DIY - Natural Dyeing with Avocado

So I have always been fascinated with dyeing fabrics and clothes, ever since that childhood day when I was invited to one of these (nowadays rare) at-home-activity birthday parties getting us kids immersed in the art of tie-dyeing. To this day, I remember how pleased I was with the unexpected result of the combined acts of tying and dyeing. The moment of surprise and bliss, when you retrieve the dyed garment from the dye pot, cut the strings and then unfold the fabric! 

As I got older, I discovered the (less messy and less exciting) washing-machine dyeing. Very simple - stick the colour with some salt in the machine, add fabrics, switch on and - presto! I use this method to over-dye any piece of fabric I get bored with: bedlinen, towels, shirts, fabrics for my projects - you name it. On the downside, machine dyes turn out uniform, the colour range to choose from is always the same. In addition, I suppose that the dyeing process is not entirely ecological, even though the dyes I use are not toxic. 

I have always been wanting to try the "real thing" - dyeing with natural colours. I attended a couple of workshops, which gave me a great overview of what the process of dyeing with plant matter involves. I was also a bit overwhelmed with the ingredients needed (I was never great at chemistry), the equipment to be bought and the plant material to be collected. In short - the real, "full-on" natural dyeing process just seemed like something I couldn't find the time and resources for at this stage. I did collect lots of Hibiscus flowers from my mom's plants (only to be composted later) as well as lots of onion peels, and I grew some madder. I used the latter two to dye easter eggs after abandoning my ambitious natural dyeing project eventually.The colours were lovely!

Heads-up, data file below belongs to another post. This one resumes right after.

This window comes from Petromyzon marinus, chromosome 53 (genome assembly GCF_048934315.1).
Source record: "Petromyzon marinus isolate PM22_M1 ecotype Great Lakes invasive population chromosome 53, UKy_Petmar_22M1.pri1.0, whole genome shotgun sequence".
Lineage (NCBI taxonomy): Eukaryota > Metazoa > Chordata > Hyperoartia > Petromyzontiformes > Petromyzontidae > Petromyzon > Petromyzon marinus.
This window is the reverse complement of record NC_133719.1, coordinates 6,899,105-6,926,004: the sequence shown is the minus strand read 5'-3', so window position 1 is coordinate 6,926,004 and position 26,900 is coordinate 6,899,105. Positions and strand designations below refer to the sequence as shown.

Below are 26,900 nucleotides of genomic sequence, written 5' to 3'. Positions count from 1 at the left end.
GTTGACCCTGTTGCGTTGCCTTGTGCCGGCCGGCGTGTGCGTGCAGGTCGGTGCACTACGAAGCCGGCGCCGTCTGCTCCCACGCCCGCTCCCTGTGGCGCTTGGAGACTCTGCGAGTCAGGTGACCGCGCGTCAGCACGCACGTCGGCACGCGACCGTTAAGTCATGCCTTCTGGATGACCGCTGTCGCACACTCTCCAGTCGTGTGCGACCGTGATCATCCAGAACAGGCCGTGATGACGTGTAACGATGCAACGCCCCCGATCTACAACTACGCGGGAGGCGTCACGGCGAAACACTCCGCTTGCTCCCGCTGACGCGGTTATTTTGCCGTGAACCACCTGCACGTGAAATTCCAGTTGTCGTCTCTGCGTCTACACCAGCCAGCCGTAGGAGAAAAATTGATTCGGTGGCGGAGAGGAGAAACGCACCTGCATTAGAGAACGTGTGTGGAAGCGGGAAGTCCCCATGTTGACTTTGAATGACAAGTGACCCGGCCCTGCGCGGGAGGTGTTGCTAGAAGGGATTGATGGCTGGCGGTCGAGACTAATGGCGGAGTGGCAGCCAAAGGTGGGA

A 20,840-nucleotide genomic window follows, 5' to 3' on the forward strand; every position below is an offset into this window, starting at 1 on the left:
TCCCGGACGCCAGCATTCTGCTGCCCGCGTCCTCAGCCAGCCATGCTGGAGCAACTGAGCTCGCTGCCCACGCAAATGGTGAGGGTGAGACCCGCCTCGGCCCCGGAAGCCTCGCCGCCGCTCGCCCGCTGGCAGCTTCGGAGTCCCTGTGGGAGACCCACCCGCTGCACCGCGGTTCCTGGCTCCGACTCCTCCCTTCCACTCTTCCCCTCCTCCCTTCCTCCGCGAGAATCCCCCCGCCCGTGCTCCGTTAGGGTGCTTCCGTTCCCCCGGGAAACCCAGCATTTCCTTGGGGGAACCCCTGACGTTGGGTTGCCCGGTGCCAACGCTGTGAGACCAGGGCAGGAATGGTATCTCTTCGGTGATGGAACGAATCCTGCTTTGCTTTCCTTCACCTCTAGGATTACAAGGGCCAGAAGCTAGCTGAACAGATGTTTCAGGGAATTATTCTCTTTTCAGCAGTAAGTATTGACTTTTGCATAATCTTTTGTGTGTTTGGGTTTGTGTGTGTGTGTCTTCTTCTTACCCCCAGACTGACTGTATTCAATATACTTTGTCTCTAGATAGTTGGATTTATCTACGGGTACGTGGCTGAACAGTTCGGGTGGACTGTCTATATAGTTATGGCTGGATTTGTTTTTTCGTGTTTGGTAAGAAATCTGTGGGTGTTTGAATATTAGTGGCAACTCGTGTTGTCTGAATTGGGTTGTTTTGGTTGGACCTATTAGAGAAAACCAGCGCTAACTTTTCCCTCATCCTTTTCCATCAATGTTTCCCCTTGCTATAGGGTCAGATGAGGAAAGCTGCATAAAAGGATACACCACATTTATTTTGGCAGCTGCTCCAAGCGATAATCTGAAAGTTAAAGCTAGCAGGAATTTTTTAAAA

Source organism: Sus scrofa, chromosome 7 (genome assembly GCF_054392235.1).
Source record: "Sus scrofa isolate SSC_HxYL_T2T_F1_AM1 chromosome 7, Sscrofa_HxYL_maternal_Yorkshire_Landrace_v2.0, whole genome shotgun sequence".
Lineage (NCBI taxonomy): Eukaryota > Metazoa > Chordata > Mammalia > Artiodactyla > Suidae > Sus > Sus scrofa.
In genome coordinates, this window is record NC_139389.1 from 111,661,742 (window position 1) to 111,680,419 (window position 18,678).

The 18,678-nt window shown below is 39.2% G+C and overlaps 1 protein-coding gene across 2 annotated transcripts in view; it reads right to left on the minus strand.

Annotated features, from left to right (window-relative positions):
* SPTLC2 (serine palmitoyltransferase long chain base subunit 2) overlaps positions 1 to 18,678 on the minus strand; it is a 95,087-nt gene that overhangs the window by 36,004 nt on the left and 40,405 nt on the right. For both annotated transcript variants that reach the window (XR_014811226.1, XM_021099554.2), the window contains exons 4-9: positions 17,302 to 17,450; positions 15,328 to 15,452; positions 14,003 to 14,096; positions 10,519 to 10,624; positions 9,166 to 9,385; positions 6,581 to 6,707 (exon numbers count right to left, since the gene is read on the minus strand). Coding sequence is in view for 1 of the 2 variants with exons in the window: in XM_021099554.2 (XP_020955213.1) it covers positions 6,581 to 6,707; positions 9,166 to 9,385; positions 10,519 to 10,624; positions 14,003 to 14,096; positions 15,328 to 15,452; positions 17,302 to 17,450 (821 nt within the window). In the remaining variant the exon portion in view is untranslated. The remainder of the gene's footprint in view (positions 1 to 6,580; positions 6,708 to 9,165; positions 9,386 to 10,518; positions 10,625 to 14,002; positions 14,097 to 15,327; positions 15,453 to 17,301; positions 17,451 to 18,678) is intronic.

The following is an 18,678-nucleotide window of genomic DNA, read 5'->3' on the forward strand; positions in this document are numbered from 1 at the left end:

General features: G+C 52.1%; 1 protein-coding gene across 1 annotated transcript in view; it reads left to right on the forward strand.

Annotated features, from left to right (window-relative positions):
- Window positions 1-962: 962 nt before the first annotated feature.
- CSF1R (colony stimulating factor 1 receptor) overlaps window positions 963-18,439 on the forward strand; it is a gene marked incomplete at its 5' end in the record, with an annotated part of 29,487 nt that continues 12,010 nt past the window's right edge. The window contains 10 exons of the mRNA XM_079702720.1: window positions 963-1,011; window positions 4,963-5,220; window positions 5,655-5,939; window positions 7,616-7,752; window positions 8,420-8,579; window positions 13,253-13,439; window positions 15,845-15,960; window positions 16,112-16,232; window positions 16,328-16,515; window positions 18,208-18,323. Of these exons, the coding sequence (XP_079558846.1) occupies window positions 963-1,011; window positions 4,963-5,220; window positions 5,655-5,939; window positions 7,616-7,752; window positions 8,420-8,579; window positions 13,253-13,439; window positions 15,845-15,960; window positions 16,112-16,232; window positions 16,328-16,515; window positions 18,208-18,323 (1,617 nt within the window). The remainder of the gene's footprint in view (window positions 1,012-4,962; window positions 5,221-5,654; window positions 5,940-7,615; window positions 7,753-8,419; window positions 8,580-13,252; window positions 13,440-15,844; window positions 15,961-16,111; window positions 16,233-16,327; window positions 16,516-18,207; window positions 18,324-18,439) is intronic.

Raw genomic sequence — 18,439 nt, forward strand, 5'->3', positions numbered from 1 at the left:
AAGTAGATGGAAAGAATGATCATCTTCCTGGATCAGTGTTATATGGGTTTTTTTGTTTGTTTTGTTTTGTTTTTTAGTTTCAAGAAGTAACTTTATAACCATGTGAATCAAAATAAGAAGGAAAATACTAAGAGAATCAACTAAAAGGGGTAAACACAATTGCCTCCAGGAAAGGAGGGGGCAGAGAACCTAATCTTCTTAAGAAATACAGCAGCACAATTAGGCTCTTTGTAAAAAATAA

Then, about a year ago, I came across a booklet by Rebecca Desnos, "Botanical Colour at your Fingertips". This was just what I needed to get me started with natural dyeing, without having to deal with chemicals and without having to procure expensive equipment. All you actually need for botanical dyeing is an aluminium pot, soy milk, a bucket and some plant matter.

Rebecca Desnos provides in her booklet simple instructions on how to dye with avocado stones. These have the great advantage of being relatively heavy, thus you don't need huge quantities to produce a fairly strongly coloured dye, unlike with other, lighter plant matter. Their other advantage is that they produce a very lovely bronze and sometimes even pink colour. Who would have thought?

The process of botanical dyeing is simple, but can take a while - patience is essential. If you dye plant-based fabrics (cotton, linen, hemp), you need to mordant them first. This can be done with soy milk - completely natural! The trick is to immerse your fabrics in soy milk, letting them dry and repeating this process several times, so layers of soy can attach to the fibres. This is necessary because colour particles bond much more easily with animal proteins than with plants. After mordanting, the "soyed" fabrics should be put to rest for at least one week. For my dyeing attempt, I primed a white silk dress, some natural-colour Nepali hemp items, a jungle vine bag and some light blue linen.

Now you are ready to concoct the actual colour brew: the avocado stones are to be cooked in an aluminium pot by gently heating them, until they become soft, oxidise and crumble, all the while releasing their colour particles. You will end up with a bronze liquid, pink if you are lucky! After removing the bits and pieces of avocado stones, reheat the liquid and then let it rest for a day or so.

Ready for the fun part of the experiment? Dilute your colour if necessary, put your fabrics in the pot, and gently heat it up. Let the dye simmer at a low temperature and then cool somewhat. Repeat that process as often as desired to achieve a beautiful colour.

And below are some results - the silk dress turned out a beautiful peach colour. The linen, which started out a very light blue, turned into a faded pink, and the nettle and hemp items a lovely, warm bronze. All in all, I am quite happy with my first attempt at botanical dyeing!